Rebecca: “So far, Portland has been my favourite away trip. Jeld-Wen is probably my favourite place to watch a Whitecaps game, even if the location of the away supporters section is terrible. The Timbers Army really are the gold standard when it comes to MLS supporters groups in terms of their support of their team. Seeing and hearing them in action is quite spectacular, and like us, they seem to find another gear and rise to the occasion when it comes to the Cascadia Cup matches. Our own support at Portland is incredible, especially when the Southsiders, Curva Collective and Rain City Brigade are singing and clapping in unison. Throw in some great food, great beer and gracious hosts, and you’ve got the Portland experience.”
9.) If you were Martin Rennie for 24 hours, what would you change?
Rebecca: “I wouldn’t really change much to be honest. I’d love to see him put Matt Watson back in the 18, and would really like to see the Canadian kids get a bit more playing time.”
10.) Finish this sentence, when the Caps win the MLS Cup, the MVP will be?
Rebecca: “The supporters. Just kidding. There are a lot of guys capable of stepping up on this team, and it really could be any one of them. YP Lee would be an obvious choice, and I could see Kenny Miller stepping up and carrying the team as well.”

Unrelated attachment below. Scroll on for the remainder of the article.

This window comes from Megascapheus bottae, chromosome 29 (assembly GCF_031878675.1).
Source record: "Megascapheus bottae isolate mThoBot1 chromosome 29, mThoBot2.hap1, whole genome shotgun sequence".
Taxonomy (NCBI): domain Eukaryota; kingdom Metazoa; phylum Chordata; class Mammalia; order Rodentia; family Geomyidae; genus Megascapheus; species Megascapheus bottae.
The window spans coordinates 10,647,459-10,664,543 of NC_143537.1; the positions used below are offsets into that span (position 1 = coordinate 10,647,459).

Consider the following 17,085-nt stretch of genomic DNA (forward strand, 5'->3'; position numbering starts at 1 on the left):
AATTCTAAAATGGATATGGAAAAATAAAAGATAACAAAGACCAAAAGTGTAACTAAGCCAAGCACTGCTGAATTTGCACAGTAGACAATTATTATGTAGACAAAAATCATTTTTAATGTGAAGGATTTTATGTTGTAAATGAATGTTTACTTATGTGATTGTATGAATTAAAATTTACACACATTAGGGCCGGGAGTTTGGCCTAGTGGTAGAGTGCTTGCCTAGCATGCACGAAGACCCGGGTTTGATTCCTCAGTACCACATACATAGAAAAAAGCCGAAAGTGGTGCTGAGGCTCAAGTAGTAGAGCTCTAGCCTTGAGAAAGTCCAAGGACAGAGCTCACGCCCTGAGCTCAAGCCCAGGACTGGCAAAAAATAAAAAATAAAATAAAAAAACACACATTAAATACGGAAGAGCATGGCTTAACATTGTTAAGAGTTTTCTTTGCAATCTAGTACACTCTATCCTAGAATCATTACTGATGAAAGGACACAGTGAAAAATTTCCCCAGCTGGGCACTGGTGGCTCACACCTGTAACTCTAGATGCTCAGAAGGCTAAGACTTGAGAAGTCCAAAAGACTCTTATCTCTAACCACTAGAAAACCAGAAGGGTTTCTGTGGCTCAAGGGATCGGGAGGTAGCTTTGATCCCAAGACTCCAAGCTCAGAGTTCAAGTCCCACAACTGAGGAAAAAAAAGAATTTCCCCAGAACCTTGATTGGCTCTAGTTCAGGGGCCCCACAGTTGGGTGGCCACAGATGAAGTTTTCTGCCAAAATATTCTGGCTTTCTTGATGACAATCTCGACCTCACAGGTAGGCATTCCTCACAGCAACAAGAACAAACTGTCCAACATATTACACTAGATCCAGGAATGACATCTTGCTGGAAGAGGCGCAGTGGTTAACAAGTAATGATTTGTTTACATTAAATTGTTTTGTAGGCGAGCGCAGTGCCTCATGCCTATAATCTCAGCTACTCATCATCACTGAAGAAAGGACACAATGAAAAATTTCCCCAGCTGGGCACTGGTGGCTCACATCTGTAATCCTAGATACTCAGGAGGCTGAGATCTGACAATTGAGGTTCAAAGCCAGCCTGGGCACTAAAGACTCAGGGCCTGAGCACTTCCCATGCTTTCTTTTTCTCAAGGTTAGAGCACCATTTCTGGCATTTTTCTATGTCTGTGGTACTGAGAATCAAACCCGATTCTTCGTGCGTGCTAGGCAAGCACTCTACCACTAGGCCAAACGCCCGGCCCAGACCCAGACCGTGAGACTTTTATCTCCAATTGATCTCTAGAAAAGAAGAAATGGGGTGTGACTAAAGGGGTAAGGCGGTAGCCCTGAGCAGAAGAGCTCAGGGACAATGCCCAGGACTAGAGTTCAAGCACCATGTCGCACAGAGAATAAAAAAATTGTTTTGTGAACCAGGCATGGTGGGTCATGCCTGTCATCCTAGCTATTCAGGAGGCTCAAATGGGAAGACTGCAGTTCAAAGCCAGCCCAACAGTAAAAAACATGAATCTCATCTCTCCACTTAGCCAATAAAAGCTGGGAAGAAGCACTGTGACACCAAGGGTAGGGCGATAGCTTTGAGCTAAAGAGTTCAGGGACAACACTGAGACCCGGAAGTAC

11.) If a person has never attended a Caps games, what would you say to sell them on going?
Rebecca: It’s cheaper than Canucks games, and you don’t get kicked out for standing and cheering.”
12.) Who is your favourite current Caps player? Why?
Rebecca: “Gershon Koffie. Humble, hard-working and just an all-around solid football player.”
13.) Who is your favourite all-time Caps player?
Rebecca: “Well, being an MLS-era Whitecaps fan, I can’t say that I have an all-time favourite player. However, in the few chats I’ve had with him, I have to say that Carl Valentine is one lovely man.”
Stay tuned next week for another great guest…